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How War and Loss Affect Children

Thinking about the victims of today's bombing in Ukraine.

Key points

  • In war, children lose their sense of safety and well being.
  • Children exposed to war have elevated levels of traumatic stress, depression, anxiety, and PTSD.
  • For some, the most traumatizing event is the threat of separation, or actual separation, from one's parents.

As the United Nations International Children’s Fund (UNICEF) says: “In war, children suffer the most.”

As I write, children are dying and losing loved ones every single day in multiple locations around the world, including Ukraine, Gaza, Israel, Russia, Sudan, Somalia, Libya, Myanmar, Yemen, Congo, and numerous other countries. These children are suffering in ways that are quite simply horrific and completely incompatible with normal development.

In fact, globally, one in four children, or more than 400 million, live in a country affected by armed conflict, terrorism, or disaster.1 And armed conflict can last throughout a child’s entire life, such as in Liberia where civil war caused widespread trauma from 1989 to 2004.2

The effects of war are innumerable. They extend far beyond the trauma that is experienced by the loss of loved ones or witnessing or being the victim of violence. In wartime, children, teens, and adults may all experience a brutal shattering of parts of their inner worlds. Their mental functioning is assaulted by destructive forces.3

Moreover, they experience all the secondary losses of war including the loss of home and community due to fighting and bombardment. These include losses embedded in the experiences of evacuation and immigration, including the loss of contact with friends and the division of families, as well as the difficulties associated with adapting to one or more new living arrangements. And they include the loss of food security, the loss of the provision of proper public health measures, and the loss of general health care including mental health care.

The World Health Organization (WHO) and UNICEF estimated that approximately 20 million children and adolescents have been displaced from their country of origin as refugees in the year 2023.4

We must also remember that the numbers of children living through war and experiencing displacement are even larger than this because there are many kinds of war—including not only armed conflicts between nations, but also drug wars, gang wars, and more localized street fighting caused by conditions of poverty and social inequality—and these, too, cause people to suffer and to flee.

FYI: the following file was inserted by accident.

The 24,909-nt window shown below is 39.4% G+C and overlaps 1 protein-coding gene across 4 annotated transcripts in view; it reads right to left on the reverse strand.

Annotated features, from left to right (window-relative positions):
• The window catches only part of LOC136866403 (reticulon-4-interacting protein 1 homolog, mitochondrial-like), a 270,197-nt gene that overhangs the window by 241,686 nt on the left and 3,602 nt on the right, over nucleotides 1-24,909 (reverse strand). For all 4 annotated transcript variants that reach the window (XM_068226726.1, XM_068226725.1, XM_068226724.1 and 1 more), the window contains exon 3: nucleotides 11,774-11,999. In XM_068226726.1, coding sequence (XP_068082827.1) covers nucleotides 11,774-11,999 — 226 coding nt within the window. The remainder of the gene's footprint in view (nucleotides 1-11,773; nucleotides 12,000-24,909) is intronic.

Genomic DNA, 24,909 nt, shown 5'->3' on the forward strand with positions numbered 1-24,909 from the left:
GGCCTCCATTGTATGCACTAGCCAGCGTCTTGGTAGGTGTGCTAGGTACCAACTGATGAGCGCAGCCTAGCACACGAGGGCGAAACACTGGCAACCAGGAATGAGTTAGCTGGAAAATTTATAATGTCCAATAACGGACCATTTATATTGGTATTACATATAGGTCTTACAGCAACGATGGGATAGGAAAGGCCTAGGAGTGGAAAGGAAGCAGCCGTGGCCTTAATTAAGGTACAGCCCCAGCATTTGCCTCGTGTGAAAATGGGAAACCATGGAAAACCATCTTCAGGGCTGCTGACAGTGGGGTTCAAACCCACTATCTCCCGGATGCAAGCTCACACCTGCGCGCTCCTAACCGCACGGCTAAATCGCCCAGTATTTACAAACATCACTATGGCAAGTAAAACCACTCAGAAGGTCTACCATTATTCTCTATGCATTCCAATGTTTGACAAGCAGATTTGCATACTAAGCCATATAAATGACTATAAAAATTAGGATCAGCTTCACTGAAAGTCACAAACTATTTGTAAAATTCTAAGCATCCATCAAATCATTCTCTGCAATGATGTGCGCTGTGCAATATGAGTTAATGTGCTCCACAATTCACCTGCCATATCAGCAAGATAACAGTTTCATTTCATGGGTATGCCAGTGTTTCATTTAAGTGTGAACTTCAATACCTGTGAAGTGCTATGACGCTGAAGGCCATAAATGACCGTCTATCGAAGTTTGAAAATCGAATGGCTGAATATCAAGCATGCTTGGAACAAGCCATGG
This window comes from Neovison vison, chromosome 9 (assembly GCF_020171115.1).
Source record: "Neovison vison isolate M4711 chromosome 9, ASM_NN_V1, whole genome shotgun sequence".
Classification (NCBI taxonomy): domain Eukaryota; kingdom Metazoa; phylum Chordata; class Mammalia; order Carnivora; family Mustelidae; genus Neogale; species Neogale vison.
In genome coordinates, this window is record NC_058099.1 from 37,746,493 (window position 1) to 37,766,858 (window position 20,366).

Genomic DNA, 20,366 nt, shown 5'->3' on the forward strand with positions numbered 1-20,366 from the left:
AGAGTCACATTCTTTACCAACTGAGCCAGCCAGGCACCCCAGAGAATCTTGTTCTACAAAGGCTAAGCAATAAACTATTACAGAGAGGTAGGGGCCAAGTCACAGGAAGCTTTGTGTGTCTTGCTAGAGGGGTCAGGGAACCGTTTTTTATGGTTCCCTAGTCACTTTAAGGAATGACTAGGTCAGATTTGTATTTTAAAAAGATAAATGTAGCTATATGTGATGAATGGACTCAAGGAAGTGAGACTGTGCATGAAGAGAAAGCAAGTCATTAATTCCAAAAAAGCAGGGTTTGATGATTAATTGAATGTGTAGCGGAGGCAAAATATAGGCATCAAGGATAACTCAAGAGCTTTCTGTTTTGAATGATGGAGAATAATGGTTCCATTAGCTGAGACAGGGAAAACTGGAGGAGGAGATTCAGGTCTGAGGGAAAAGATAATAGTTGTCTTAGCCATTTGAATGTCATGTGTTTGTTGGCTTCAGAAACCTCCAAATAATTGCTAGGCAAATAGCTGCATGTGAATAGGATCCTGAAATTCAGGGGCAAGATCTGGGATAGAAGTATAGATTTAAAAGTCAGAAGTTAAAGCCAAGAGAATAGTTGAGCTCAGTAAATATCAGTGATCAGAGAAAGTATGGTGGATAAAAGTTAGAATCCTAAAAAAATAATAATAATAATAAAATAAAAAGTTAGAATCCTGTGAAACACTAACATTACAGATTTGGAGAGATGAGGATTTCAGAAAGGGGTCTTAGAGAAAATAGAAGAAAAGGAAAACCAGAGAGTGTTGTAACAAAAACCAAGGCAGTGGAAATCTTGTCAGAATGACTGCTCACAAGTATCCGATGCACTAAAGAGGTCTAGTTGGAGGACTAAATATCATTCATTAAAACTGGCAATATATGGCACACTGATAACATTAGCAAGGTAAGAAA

In Ukraine alone, as of March 2022, half of all Ukrainian refugees were children. And this number does not even include all of the children who have been kidnapped and forced to adapt to life in Russia. Again, this is a lot of children who have lost their homes, friends, neighborhoods, schools, and so much more.

The past two decades have marked increasing interest in the psychological impact of war on children. Many researchers have studied this subject and it is well documented that exposure to adverse childhood events (including violence and war trauma) leads to a higher-than-average incidence of acute stress disorder, post-traumatic stress disorder (PTSD), and physiological and mental illness.

The most important thing we know about the effect of war on children is that even above and beyond the exposure to risk and violence, the most traumatizing event for children is the threat of separation from one or both parents or actual separation from them. Given the intense attachment of children to their parents, this is the worst consequence of war for children and leads to the most suffering.5

We also know that the most common mental health effects of exposure to war for children are elevated symptoms of traumatic stress, depressive disorders, anxiety disorders, and PTSD.

This is an excerpt adapted from my upcoming book How Children Grieve: What Adults Miss and What They Can Do to Help. It is posted in honor of today's victims of a bombing in Ukraine.


1. Gudrun Østby, Siri Aas Rustad, and Andreas Forø Tollefsen, “Children Affected by Armed Conflict, 1990–2019,” Conflict Trends 6.

2. Betancourt. T. S., et al., “The Intergenerational Impact of War on Mental Health and Psychosocial Wellbeing: Lessons from the Longitudinal Study of War-Affected Youth in Sierra Leone,” Conflict and Health 14, no. 62 (2020),

3. Roth, Merav, Ten simple guidelines on initial therapeutic intervention with acute trauma following October 7, 2023. In Psychoanalysis in a Holy Land, Abramovitch, Cusin, Leo, Roth, Alaltiello and Volkan. Pgs. 135 – 162. Frenis Zero Press: Italy.

4. United Nations Children’s Fund (UNICEF). Two Million Refugee Children Flee War in Ukraine in Search of Safety Across Borders. UNICEF. Available from:‐releases/two‐million-refugee-children-flee‐war‐ukraine‐search‐safety‐across‐borders.

5. Masten AS, Best KM, Garmezy N (1990). Resilience and development: Contributions from the study of children who overcome adversity. Dev Psychopathol 2: 425–444.

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